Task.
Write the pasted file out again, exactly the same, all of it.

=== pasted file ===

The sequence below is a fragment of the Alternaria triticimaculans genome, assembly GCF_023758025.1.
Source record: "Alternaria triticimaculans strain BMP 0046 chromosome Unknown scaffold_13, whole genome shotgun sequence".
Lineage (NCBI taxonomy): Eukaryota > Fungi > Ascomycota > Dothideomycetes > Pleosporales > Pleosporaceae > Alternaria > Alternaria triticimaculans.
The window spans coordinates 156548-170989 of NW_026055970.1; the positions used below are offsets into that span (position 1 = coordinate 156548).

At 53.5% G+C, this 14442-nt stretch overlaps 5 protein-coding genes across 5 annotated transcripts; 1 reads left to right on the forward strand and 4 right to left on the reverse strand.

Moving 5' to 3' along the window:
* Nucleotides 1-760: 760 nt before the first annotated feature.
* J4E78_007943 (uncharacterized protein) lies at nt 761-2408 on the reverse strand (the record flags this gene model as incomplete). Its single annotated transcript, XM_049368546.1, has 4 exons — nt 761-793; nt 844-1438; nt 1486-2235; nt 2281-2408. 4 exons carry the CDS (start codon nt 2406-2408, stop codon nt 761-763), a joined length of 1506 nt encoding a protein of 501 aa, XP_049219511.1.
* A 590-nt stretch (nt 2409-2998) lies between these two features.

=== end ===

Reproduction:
The sequence below is a fragment of the Alternaria triticimaculans genome, assembly GCF_023758025.1.
Source record: "Alternaria triticimaculans strain BMP 0046 chromosome Unknown scaffold_13, whole genome shotgun sequence".
Lineage (NCBI taxonomy): Eukaryota > Fungi > Ascomycota > Dothideomycetes > Pleosporales > Pleosporaceae > Alternaria > Alternaria triticimaculans.
The window spans coordinates 156548-170989 of NW_026055970.1; the positions used below are offsets into that span (position 1 = coordinate 156548).

At 53.5% G+C, this 14442-nt stretch overlaps 5 protein-coding genes across 5 annotated transcripts; 1 reads left to right on the forward strand and 4 right to left on the reverse strand.

Moving 5' to 3' along the window:
* Nucleotides 1-760: 760 nt before the first annotated feature.
* J4E78_007943 (uncharacterized protein) lies at nt 761-2408 on the reverse strand (the record flags this gene model as incomplete). Its single annotated transcript, XM_049368546.1, has 4 exons — nt 761-793; nt 844-1438; nt 1486-2235; nt 2281-2408. 4 exons carry the CDS (start codon nt 2406-2408, stop codon nt 761-763), a joined length of 1506 nt encoding a protein of 501 aa, XP_049219511.1.
* A 590-nt stretch (nt 2409-2998) lies between these two features.